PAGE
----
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Instapaper demands permissions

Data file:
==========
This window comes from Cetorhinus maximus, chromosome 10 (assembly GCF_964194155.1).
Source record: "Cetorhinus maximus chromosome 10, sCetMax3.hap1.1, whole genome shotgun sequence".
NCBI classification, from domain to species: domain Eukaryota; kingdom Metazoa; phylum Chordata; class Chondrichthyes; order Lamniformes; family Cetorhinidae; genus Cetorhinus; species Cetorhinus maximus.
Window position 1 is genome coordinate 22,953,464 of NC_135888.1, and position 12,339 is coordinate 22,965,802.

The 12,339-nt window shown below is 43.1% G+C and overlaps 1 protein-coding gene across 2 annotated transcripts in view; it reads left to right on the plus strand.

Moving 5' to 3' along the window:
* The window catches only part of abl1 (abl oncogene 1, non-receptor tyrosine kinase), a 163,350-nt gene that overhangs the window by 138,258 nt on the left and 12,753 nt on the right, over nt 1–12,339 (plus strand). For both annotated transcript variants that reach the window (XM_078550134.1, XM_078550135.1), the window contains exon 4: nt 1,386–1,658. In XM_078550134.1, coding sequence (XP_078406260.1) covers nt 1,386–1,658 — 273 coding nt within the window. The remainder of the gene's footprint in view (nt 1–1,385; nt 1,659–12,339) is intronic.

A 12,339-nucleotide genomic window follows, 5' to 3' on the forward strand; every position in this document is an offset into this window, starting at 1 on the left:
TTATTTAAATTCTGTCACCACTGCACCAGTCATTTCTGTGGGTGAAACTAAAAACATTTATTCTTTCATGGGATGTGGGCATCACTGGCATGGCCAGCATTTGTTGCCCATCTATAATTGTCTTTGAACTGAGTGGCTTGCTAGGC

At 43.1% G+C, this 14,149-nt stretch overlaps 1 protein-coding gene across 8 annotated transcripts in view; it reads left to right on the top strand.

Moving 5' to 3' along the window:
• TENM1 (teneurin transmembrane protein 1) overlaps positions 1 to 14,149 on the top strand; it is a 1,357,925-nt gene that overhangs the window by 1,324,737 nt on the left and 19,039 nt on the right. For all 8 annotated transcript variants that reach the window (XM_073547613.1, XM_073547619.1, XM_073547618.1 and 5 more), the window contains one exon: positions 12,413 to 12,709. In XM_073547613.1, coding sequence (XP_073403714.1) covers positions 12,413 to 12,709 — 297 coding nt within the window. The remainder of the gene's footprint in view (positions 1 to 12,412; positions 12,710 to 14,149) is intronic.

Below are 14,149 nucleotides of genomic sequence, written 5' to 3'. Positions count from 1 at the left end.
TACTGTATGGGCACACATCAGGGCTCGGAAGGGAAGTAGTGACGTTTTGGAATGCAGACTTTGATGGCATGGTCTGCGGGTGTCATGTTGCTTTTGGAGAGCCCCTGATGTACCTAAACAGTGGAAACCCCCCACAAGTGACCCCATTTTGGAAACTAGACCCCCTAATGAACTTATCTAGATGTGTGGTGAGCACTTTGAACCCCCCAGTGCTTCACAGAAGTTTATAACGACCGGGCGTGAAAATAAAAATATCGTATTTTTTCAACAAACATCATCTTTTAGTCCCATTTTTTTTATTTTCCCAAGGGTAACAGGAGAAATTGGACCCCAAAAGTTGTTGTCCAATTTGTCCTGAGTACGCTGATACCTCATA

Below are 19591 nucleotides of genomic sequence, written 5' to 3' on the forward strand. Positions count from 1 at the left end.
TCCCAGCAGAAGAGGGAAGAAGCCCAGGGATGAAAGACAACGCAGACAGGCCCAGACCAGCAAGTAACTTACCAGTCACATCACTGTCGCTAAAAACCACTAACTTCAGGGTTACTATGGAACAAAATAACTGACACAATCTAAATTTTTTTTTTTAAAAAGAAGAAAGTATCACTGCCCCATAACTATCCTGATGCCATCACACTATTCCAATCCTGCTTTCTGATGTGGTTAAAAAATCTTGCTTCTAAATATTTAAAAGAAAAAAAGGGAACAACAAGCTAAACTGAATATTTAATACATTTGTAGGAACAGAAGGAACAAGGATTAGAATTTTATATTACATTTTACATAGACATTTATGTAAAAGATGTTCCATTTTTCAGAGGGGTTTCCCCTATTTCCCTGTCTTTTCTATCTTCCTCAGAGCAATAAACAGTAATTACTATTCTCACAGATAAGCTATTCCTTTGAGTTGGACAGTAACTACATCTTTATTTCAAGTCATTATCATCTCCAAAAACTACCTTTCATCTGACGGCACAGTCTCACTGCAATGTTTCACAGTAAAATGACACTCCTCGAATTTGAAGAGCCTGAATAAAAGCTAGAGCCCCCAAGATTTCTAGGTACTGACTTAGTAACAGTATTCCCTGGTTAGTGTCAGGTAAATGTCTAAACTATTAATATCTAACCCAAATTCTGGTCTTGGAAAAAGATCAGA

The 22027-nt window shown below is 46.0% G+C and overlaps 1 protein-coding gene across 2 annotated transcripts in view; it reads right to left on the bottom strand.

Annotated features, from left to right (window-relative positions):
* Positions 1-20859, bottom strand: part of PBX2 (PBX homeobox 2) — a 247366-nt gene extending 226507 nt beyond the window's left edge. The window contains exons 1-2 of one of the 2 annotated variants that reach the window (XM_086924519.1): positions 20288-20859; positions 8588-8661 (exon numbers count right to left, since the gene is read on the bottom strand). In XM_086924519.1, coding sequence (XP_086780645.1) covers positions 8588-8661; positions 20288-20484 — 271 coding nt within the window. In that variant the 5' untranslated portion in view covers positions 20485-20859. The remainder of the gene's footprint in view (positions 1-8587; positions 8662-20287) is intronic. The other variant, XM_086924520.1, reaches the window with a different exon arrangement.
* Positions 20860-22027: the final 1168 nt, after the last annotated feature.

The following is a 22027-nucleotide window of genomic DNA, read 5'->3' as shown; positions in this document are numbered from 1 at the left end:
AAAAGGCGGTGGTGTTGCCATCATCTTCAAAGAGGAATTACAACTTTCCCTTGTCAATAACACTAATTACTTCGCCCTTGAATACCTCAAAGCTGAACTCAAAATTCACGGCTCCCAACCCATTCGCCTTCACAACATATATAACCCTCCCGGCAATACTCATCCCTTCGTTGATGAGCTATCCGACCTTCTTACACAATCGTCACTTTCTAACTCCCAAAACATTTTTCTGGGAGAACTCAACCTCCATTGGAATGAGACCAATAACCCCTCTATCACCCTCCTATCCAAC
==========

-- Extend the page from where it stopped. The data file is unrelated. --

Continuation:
<img attachment="instapaper-logo.png" align="left">I use Instapaper quite heavily for managing the content I read. After I've read something, I usually archive it so that I can search it later and I "like" it if I found it interesting. You can see my <a href="" source="" author="">archive</a> and <a href="" source="" author="">likes</a> as RSS feeds, but I was looking for something a little pushier. I have a <a href="" source="" author="">Twitter account</a> that I don't use very much. It currently tweets blog posts from <a href="" source="" author="">earthli News</a> almost exclusively. I figured it it might be kind of useful if I could have Instapaper automatically post articles that I've liked to Twitter. Instapaper has a connector that you can use, so I checked that out. It requires the following permissions, <img src="{att_link}screen_shot_2014-03-09_at_19.58.32.png" align="none" caption="Instapaper's required permissions for Twitter"> Let's take a closer look at those, shall we?<fn> My comments are <hl>highlighted</hl>. <ul> Read Tweets from your timeline. <hl>O-K pretty much anyone can</hl> See who you follow, and follow new people. <hl>Follow new people? Are you crazy?</hl> Update your profile. <hl>Why would I let you do that? Why would you want to? WTF?</hl> Post Tweets for you. <hl>This is actually the one I <i>want</i>; why is it combined with all of the others?</hl> </ul> Luckily I remembered that I'd already authorized another application to update Twitter for me. It's called <a href="" source="" author="">Twitterfeed</a> and can update Facebook, Twitter, LinkedIn...but not Google+<fn>. This is the tool that I use to cross-post content from my <a href="" source="" author="">earthli News feed</a> to Twitter. I'm a little afraid to see which permissions I granted to this thing over a year ago...but it's already got them, so adding another feed can't make it worse. Instead of granting Instapaper permission to follow new people and update my profile for me, I added the feed to my likes to TwitterFeed instead. It seems to be working. <hr> <ft>The answer to this question is always "yes". You should always know which permissions your application have when you give them the ability to log in as you and use other applications.</ft> <ft>The last time I checked, it was because Google+ doesn't offer a straightforward API for inserting content on behalf of another user.</ft>